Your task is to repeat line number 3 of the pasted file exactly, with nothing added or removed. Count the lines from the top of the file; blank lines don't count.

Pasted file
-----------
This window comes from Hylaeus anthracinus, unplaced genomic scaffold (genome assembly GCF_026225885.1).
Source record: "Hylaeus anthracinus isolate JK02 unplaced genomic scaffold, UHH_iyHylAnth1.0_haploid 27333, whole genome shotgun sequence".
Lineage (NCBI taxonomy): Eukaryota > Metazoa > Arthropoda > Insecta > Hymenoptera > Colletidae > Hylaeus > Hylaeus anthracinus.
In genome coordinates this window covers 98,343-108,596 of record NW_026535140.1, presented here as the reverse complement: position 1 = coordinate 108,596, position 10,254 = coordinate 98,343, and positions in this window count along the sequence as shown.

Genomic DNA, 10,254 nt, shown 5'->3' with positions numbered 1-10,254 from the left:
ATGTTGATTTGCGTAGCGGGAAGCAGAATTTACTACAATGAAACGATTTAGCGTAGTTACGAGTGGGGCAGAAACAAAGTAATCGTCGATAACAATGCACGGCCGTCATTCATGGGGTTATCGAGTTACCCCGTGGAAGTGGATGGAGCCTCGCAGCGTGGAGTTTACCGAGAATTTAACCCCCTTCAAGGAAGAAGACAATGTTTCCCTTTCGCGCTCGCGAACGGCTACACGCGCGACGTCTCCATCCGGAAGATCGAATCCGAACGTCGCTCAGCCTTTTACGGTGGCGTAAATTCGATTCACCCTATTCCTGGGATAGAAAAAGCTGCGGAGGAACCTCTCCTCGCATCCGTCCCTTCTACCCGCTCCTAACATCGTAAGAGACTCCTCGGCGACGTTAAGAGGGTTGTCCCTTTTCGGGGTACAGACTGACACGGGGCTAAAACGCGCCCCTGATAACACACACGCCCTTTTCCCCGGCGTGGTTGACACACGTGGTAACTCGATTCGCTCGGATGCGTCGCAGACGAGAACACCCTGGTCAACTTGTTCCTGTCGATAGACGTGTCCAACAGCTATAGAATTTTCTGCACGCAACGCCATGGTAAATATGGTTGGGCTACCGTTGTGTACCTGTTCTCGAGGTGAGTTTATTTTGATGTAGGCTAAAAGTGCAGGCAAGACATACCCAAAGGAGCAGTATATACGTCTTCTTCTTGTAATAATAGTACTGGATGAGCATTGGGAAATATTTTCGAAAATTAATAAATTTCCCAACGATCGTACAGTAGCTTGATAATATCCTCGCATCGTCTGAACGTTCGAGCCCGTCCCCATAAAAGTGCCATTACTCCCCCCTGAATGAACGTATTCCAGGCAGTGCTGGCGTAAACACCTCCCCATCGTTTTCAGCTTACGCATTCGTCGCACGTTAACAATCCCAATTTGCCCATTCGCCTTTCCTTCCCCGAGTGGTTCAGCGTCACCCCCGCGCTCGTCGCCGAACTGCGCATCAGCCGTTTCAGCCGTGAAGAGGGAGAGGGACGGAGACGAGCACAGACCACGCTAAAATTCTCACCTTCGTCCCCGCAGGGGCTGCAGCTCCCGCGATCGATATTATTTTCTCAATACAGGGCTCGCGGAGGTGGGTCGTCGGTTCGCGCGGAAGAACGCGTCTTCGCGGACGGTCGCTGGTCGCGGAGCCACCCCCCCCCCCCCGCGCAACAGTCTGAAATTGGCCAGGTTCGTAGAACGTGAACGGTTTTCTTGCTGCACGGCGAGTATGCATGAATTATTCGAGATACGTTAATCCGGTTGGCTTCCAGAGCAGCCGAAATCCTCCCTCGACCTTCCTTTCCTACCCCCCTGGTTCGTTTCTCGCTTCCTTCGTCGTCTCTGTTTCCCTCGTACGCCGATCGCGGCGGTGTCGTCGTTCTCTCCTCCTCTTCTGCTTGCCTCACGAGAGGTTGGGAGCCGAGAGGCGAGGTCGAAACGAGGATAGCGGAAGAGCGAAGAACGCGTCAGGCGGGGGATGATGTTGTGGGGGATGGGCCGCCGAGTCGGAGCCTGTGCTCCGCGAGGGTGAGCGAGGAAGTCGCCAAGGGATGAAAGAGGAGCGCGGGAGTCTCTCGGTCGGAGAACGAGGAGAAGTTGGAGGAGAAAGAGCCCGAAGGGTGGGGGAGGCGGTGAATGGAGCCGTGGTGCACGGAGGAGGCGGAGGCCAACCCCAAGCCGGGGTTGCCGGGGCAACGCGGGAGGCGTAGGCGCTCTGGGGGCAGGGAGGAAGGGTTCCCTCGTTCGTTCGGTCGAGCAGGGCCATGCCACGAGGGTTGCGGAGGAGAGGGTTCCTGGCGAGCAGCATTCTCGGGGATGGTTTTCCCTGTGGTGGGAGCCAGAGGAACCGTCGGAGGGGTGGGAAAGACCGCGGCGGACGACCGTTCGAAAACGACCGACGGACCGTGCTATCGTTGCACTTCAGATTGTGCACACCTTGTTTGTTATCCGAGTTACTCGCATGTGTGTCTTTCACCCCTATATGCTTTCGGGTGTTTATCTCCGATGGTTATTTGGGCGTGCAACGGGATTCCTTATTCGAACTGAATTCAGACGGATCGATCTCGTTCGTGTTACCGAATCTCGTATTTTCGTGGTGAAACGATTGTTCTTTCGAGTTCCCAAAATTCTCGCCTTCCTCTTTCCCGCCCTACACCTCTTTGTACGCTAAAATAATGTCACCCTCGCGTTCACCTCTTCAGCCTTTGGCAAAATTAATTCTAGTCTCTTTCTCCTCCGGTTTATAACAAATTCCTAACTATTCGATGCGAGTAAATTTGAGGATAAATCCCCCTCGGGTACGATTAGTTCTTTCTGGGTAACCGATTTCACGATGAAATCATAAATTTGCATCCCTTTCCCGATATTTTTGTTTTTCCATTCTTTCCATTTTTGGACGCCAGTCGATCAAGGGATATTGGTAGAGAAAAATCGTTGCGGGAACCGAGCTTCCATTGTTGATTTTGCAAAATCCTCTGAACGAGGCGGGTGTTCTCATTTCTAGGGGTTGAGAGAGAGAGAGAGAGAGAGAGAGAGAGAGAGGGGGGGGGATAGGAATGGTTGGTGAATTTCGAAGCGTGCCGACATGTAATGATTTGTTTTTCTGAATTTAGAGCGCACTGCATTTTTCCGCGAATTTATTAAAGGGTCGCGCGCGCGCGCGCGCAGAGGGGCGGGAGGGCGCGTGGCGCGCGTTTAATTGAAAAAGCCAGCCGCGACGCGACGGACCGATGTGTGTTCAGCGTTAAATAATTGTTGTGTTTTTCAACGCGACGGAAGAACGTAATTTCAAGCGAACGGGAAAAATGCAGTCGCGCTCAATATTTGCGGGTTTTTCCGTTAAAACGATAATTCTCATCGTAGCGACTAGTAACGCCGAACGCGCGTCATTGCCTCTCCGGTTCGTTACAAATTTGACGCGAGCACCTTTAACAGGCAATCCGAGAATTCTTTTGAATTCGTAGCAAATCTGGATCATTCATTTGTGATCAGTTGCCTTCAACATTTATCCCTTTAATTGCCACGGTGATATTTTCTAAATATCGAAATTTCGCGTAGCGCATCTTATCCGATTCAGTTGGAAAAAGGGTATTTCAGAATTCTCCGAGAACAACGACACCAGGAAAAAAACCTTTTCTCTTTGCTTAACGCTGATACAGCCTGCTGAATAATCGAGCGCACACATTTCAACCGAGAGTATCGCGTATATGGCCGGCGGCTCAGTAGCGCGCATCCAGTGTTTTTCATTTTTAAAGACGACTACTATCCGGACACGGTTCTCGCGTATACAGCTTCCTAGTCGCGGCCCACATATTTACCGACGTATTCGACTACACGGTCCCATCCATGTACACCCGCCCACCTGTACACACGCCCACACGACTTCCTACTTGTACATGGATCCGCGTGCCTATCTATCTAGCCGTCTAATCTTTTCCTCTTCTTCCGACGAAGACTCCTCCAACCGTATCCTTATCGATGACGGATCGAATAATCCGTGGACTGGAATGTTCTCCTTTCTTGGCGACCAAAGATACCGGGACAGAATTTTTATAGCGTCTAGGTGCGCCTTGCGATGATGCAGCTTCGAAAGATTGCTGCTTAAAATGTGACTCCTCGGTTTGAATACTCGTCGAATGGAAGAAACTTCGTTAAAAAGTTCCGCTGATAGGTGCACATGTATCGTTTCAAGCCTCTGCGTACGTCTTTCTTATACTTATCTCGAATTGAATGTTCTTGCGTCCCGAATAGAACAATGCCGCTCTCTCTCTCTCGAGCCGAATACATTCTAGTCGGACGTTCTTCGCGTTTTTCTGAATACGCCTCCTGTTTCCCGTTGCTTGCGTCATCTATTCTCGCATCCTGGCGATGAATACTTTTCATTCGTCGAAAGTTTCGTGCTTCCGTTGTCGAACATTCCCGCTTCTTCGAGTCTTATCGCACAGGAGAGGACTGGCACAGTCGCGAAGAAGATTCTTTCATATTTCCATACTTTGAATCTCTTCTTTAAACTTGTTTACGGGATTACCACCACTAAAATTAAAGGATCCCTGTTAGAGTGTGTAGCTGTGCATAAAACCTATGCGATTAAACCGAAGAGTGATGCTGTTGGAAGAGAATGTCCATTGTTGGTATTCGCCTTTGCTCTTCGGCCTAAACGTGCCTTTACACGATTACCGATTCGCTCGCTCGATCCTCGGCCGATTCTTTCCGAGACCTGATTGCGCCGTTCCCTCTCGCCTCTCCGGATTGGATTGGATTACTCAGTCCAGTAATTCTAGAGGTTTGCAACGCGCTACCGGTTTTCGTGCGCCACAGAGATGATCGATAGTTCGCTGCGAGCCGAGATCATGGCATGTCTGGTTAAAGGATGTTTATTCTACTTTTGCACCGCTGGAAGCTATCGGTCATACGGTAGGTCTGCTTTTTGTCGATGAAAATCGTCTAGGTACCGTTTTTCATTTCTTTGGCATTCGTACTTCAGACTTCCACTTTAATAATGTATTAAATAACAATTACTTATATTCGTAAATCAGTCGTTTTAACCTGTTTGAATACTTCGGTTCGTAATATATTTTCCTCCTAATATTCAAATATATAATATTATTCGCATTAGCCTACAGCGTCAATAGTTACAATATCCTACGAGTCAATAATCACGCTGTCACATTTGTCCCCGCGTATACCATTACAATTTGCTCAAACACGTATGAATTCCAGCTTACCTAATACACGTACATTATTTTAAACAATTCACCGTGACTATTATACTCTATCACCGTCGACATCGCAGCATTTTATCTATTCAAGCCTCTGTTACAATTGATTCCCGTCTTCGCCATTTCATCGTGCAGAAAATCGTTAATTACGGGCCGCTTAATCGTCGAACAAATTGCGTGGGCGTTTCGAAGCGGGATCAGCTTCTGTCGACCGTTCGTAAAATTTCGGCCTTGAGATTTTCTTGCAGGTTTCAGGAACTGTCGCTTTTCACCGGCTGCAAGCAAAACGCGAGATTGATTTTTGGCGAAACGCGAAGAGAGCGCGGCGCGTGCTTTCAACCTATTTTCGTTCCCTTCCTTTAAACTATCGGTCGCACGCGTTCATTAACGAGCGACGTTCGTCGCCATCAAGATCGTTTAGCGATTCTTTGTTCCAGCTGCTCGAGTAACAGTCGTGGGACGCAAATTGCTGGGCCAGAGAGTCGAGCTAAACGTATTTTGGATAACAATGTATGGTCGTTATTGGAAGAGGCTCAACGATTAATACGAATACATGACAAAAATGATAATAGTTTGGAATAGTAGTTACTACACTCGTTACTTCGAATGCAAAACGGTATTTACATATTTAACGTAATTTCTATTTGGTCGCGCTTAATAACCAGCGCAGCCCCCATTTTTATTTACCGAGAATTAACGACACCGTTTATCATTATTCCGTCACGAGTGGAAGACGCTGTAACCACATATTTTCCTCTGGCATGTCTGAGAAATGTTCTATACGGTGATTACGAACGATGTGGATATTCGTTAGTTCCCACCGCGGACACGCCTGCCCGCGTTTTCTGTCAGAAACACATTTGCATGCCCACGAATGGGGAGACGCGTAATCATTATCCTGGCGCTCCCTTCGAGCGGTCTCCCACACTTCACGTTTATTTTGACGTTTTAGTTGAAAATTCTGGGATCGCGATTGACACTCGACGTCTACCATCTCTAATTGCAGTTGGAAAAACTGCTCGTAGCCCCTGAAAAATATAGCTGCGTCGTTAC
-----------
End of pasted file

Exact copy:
Lineage (NCBI taxonomy): Eukaryota > Metazoa > Arthropoda > Insecta > Hymenoptera > Colletidae > Hylaeus > Hylaeus anthracinus.